Artificial Intelligence in Healthcare: Untapped potential
Artificial Intelligence in Healthcare: Untapped potential

Gabrielle Speijer, MD

De Jonge Specialist, 12/2019

Artificial Intelligence in Healthcare: Untapped potential

The use of artificial intelligence is inevitable if we want to keep healthcare efficient and affordable in the future.

What is AI?

Artificial or artificial intelligence (AI) is defined as intelligent systems that can independently perform tasks in complex environments and improve their own performance by learning from experiences.

This definition of AI is broad and does not immediately give everyone a clear picture of all applications that fall under it. AI is already widely used in the world around us and often without realizing it. For example, the ABS that has been around for years in cars. Another example is indexing websites by Google: the search engine uses AI to help us find what we are looking for. So AI does not have to be thought of only in terms of innovative applications, such as self-driving cars or Google Home, the virtual coach who answers all your questions.

Meanwhile, we see some successful AI applications in healthcare: for example, an algorithm that evaluates1 fundus photography or an algorithm that determines a specific type of lung carcinoma.2 In both cases, the algorithm appears to be faster and more accurate than the doctor. These examples are about pattern recognition in images. The computer is very suitable for interpreting retinal images, radiological scans, histological slices, skin lesions, and ECGs.3

AI support is also promising for diagnosing and is currently used by doctors mainly in difficult cases, for example in a rare condition.4 The computer can also recognize patterns for predicting exacerbations of established conditions, for example within psychiatry.5 For choosing therapy, AI also seems effective, for example the choice of an antibiotic for urinary tract infections.6 Anyone who wants to learn more about AI quickly and easily can do so by taking the free national AI course online.7

Why AI in healthcare?

To optimize our healthcare, we need AI. An important reason why the current healthcare is not optimal without AI is the large amount of available data.3 The human brain is already not capable of processing and interpreting all this data, and this is while the available medical literature doubles every few months. Health data in the EHR will also only increase, especially when, for example, all health measurements from outside the hospital are added for patients (e.g. from wearables or health apps). Crucial valuable information in the large mass of data can be missed by healthcare providers, resulting in incorrect or missed diagnoses and harm to the patient.8

But there is another problem that makes the implementation of AI in our clinical practice necessary: the even faster increasing aging population than previously estimated. The aging population puts more pressure on healthcare: in the Netherlands, we are partly dealing with a general shortage of personnel,9 a higher report of burnout complaints among healthcare workers,10, 11 and an increase in healthcare costs.12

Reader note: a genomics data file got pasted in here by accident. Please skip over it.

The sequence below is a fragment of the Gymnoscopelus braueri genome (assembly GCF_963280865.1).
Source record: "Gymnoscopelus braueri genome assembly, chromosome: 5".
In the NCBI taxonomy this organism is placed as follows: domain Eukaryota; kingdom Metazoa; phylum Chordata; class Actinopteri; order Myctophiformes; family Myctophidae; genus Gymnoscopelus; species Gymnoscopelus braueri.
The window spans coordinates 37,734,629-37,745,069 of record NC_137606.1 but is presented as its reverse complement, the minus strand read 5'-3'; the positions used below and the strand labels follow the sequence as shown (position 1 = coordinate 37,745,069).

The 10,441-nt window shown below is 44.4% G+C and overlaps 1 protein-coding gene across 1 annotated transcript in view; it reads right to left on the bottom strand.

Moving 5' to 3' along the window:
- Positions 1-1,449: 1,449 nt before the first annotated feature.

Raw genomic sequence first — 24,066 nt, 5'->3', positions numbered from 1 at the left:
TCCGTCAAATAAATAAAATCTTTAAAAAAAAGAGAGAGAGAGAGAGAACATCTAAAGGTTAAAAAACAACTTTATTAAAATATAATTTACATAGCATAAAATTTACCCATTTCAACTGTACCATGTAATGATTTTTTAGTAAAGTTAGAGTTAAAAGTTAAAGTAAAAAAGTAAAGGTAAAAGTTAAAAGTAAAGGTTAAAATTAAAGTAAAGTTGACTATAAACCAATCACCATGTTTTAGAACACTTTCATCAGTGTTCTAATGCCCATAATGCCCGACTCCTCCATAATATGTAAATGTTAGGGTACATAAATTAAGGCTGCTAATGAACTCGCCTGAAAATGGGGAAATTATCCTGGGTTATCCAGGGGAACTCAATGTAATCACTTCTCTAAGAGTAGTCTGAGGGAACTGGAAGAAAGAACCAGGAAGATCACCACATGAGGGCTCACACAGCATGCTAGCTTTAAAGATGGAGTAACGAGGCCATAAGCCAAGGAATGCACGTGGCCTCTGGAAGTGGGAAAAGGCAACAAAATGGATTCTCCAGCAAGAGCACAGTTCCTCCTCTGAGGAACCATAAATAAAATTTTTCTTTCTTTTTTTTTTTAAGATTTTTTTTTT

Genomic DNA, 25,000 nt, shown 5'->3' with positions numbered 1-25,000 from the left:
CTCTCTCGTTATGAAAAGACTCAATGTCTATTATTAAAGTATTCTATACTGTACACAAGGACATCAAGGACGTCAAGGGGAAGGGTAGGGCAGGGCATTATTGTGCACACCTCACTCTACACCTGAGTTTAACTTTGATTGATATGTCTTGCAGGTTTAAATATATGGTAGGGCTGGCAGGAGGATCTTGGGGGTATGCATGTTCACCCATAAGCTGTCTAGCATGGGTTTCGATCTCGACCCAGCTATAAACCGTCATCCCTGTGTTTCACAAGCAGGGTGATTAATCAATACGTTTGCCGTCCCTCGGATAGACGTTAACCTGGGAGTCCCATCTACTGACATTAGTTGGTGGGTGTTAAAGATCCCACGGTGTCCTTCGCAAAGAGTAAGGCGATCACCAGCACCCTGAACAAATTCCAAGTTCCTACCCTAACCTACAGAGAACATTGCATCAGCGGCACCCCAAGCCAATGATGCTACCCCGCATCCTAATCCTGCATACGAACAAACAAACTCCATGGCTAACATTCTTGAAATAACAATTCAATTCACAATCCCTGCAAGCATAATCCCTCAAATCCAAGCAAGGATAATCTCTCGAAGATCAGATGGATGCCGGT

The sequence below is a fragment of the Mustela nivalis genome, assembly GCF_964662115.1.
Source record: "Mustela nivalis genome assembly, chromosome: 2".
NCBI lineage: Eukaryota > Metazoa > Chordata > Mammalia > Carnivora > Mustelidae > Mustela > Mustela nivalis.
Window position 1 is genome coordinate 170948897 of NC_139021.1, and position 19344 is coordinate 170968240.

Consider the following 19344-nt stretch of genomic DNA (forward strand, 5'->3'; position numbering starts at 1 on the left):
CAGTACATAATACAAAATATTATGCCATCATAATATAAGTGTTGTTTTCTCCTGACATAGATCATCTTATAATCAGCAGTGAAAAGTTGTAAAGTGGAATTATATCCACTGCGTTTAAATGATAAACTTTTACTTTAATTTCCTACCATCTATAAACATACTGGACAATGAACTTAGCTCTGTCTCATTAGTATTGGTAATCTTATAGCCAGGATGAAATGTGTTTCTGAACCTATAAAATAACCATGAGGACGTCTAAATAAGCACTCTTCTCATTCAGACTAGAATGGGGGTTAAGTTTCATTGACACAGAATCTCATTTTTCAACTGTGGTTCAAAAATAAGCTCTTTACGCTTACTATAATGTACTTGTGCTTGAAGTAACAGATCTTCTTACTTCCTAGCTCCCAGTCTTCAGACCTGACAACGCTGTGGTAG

AI can also offer a solution in the healthcare system in reducing the workload of healthcare workers, by reducing administrative work, among others. This creates space for human interaction between the healthcare worker and the patient. AI also reduces avoidable mistakes, waste, and administration.
In all these applications, the adage is now: AI does not replace the healthcare worker, but supports medical policy.

Direction and leadership of the healthcare worker

It is important to provide direction from the heart of healthcare now that the industry is offering technical possibilities. There are already many algorithms available with high accuracy in the preclinical setting, but the proportion of algorithms that are validated and proven clinically useful is disappointing. To demonstrate the clinical usefulness of new applications, healthcare workers and the industry must work together. To prepare healthcare workers as well as possible for this new role in clinical research, an introduction to AI, project management, and medical leadership in education is important. This would also be valuable in postdoctoral training for practicing healthcare workers. This education could possibly take place at technology companies. The Netherlands Association for Clinical Physics recently started an SKMS funded project to familiarize doctors with the applications and consequences of AI for their work.13

Why is the implementation of AI not a given in healthcare?

We assume that healthcare workers are willing to implement innovation such as AI. There may be fear. What if the algorithm makes a mistake? Ethical discussions arise. Does the patient or healthcare worker want a computer to make a decision if it has no grip on how the computer arrived at the answer? Damage to the patient is not acceptable. Not causing harm is part of the Hippocratic oath for doctors and the oath for nurses and caregivers. The same oath also requires responsibility to provide the best possible care. This means that we must deal with new technical possibilities that can make healthcare better, more efficient, and cheaper.

We are convinced that cold technology can support warm care.14 What are you doing to improve healthcare with AI? Let us know!

Jasmijn van Balveren, Clinical Chemistry Laboratory Specialist in Training.
Gabrielle Speijer, Radiotherapist-Oncologist.
Joris Arts, Hospital Pharmacist.

About the author

Gabriëlle Speijer is a Radiation Oncologist at the Haga Hospital, founder of the healthcare innovation company CatalyzIT, HIMSS Future50 International HealthIT leader and member of the ICT&health editorial board.